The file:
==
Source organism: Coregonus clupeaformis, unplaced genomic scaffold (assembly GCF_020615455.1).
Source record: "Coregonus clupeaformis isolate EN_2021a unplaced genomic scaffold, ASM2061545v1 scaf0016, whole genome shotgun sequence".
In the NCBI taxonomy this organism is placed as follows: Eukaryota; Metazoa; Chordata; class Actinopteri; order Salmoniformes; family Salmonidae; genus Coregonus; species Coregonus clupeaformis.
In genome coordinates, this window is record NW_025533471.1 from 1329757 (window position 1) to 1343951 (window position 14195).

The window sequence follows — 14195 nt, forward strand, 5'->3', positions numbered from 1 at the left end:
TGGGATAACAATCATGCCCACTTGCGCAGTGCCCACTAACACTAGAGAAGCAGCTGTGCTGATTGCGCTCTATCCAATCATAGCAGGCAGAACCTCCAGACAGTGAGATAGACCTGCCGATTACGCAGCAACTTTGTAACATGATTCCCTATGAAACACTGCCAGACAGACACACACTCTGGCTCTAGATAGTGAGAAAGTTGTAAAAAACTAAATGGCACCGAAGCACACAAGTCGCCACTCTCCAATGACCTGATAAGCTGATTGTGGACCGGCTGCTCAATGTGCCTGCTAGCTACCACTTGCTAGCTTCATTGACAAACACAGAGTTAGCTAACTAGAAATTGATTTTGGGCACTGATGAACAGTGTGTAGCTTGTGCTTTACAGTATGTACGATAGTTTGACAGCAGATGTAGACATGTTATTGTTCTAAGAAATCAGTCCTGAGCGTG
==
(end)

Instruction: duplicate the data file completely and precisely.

Source organism: Coregonus clupeaformis, unplaced genomic scaffold (assembly GCF_020615455.1).
Source record: "Coregonus clupeaformis isolate EN_2021a unplaced genomic scaffold, ASM2061545v1 scaf0016, whole genome shotgun sequence".
In the NCBI taxonomy this organism is placed as follows: Eukaryota; Metazoa; Chordata; class Actinopteri; order Salmoniformes; family Salmonidae; genus Coregonus; species Coregonus clupeaformis.
In genome coordinates, this window is record NW_025533471.1 from 1329757 (window position 1) to 1343951 (window position 14195).

The window sequence follows — 14195 nt, forward strand, 5'->3', positions numbered from 1 at the left end:
TGGGATAACAATCATGCCCACTTGCGCAGTGCCCACTAACACTAGAGAAGCAGCTGTGCTGATTGCGCTCTATCCAATCATAGCAGGCAGAACCTCCAGACAGTGAGATAGACCTGCCGATTACGCAGCAACTTTGTAACATGATTCCCTATGAAACACTGCCAGACAGACACACACTCTGGCTCTAGATAGTGAGAAAGTTGTAAAAAACTAAATGGCACCGAAGCACACAAGTCGCCACTCTCCAATGACCTGATAAGCTGATTGTGGACCGGCTGCTCAATGTGCCTGCTAGCTACCACTTGCTAGCTTCATTGACAAACACAGAGTTAGCTAACTAGAAATTGATTTTGGGCACTGATGAACAGTGTGTAGCTTGTGCTTTACAGTATGTACGATAGTTTGACAGCAGATGTAGACATGTTATTGTTCTAAGAAATCAGTCCTGAGCGTG